Hallyu 2.0: The Korean Wave in the Age of Social Media (University of Michigan 2015), edited by Sangjoon Lee and Abe Markus Nornes, is an excellent entry to the ever-growing field of Korean pop culture studies (in English).
The shadow of Psy looms large over the book — and he even appears triumphantly on the cover in Paris. But the Korean pop culture wave is bigger than the horsie dance song that is the most well-known aspect of kpop. And this book covers issues ranging from the historical background of Hallyu (the Korean wave), to the performative packaging of girl groups, to negative reactions to Korean pop culture. Every chapter is interesting in its own right, but the entire book as a whole demonstrates the importance of taking pop culture studies seriously.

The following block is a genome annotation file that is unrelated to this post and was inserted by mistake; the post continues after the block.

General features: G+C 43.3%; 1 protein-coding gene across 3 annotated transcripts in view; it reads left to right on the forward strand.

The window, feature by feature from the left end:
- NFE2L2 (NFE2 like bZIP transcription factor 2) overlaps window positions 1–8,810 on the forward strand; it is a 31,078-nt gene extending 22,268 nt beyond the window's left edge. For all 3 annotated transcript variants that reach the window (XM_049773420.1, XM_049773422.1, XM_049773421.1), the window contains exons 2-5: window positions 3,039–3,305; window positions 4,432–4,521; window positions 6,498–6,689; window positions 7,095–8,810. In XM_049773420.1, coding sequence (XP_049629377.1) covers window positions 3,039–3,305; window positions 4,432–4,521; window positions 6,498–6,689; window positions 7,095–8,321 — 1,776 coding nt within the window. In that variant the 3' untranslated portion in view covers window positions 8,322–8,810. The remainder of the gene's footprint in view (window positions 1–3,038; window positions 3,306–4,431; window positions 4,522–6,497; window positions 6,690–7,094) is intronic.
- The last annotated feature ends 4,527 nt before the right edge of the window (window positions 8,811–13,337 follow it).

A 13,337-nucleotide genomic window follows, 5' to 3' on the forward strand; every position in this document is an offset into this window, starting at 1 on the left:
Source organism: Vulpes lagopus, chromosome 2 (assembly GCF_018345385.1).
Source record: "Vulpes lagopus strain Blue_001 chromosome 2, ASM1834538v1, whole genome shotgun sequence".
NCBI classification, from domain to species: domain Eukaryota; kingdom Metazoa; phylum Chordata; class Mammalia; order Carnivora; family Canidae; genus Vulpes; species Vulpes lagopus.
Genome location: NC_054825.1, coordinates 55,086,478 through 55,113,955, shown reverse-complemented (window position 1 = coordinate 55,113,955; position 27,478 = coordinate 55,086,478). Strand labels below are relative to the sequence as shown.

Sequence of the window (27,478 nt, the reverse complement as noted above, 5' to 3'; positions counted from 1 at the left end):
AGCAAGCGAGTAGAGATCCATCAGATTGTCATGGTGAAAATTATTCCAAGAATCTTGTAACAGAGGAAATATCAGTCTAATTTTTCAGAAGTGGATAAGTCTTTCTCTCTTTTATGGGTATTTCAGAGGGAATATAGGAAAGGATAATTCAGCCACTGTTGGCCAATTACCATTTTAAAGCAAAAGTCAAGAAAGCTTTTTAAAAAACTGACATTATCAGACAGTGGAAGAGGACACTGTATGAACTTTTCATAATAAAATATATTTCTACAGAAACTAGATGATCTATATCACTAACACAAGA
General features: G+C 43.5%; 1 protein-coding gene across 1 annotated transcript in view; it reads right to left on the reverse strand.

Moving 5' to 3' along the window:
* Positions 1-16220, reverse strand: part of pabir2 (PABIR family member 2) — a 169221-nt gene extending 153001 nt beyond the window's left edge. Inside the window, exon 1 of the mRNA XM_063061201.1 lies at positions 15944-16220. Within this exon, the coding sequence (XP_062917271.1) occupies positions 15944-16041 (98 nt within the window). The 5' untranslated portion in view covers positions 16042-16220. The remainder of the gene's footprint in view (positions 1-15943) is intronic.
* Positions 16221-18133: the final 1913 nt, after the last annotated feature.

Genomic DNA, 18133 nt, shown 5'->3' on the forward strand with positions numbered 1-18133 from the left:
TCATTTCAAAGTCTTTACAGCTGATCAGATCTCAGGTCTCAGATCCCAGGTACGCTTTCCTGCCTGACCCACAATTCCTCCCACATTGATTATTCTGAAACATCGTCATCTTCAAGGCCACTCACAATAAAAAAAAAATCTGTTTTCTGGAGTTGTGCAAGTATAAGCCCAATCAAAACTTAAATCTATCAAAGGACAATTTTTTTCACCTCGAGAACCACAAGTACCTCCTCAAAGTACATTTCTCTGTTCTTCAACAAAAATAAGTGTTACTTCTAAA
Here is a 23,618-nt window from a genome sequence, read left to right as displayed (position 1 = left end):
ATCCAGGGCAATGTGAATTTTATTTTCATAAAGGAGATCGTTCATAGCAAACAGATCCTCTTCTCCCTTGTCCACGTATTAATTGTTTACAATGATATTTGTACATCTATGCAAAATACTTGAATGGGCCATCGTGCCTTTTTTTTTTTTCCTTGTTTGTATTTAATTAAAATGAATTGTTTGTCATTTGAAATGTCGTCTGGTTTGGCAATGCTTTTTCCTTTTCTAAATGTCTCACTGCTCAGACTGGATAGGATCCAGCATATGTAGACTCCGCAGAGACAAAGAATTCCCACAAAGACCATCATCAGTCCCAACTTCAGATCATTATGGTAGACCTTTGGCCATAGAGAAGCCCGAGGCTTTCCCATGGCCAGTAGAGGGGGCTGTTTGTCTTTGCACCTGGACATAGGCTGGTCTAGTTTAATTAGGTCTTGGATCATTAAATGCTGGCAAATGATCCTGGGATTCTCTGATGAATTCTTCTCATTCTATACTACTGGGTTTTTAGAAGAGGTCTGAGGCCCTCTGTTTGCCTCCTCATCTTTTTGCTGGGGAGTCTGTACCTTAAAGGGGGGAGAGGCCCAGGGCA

While the book is excellent from beginning to end, I want to especially highlight one essential chapter, Of the Fans, by the Fans, for the Fans: The JYJ Republic by Seung-Ah Lee. This chapter delves into a contract dispute between one of the major Korean entertainment labels (SM) and three of the five members of TVXQ, one of the best selling Korean boy bands. If that were all, it would be interesting enough, but the fan actions throughout the dispute are forceful — and a compelling example of the power of fans, not only to be heard, but to push for change. This case plays as an important a role in shaping the boundaries of Korean entertainment contracts as the Coogan Act and California’s seven year rule played in shaping American entertainment contracts — and reading such a detailed essay in English should be included in comparative entertainment law classes.
Summary: An excellent coverage of the influence of social media on the spread of Korean pop culture. I know I will be citing to many of the essays in my future work! Highly recommended for those interested specifically in Korean pop culture, communications studies, music studies, and more. And Creative Commons licensed!